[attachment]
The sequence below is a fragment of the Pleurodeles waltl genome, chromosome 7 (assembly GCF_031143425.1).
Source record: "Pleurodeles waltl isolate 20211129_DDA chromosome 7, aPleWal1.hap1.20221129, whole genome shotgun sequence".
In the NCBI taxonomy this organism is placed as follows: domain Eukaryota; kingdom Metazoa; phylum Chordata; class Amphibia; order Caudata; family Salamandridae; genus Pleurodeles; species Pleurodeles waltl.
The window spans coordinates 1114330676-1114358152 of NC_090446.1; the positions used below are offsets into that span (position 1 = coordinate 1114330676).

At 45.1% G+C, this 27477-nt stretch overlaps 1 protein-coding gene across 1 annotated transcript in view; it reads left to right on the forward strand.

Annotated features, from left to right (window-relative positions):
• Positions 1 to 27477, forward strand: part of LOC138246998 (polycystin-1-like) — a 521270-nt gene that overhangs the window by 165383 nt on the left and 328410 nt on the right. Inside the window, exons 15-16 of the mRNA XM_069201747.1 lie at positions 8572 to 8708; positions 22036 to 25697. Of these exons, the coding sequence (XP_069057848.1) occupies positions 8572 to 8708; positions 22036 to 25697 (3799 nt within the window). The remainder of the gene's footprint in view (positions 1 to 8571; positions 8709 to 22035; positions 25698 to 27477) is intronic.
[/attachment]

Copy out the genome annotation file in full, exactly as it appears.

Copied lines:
The sequence below is a fragment of the Pleurodeles waltl genome, chromosome 7 (assembly GCF_031143425.1).
Source record: "Pleurodeles waltl isolate 20211129_DDA chromosome 7, aPleWal1.hap1.20221129, whole genome shotgun sequence".
In the NCBI taxonomy this organism is placed as follows: domain Eukaryota; kingdom Metazoa; phylum Chordata; class Amphibia; order Caudata; family Salamandridae; genus Pleurodeles; species Pleurodeles waltl.
The window spans coordinates 1114330676-1114358152 of NC_090446.1; the positions used below are offsets into that span (position 1 = coordinate 1114330676).

At 45.1% G+C, this 27477-nt stretch overlaps 1 protein-coding gene across 1 annotated transcript in view; it reads left to right on the forward strand.

Annotated features, from left to right (window-relative positions):
• Positions 1 to 27477, forward strand: part of LOC138246998 (polycystin-1-like) — a 521270-nt gene that overhangs the window by 165383 nt on the left and 328410 nt on the right. Inside the window, exons 15-16 of the mRNA XM_069201747.1 lie at positions 8572 to 8708; positions 22036 to 25697. Of these exons, the coding sequence (XP_069057848.1) occupies positions 8572 to 8708; positions 22036 to 25697 (3799 nt within the window). The remainder of the gene's footprint in view (positions 1 to 8571; positions 8709 to 22035; positions 25698 to 27477) is intronic.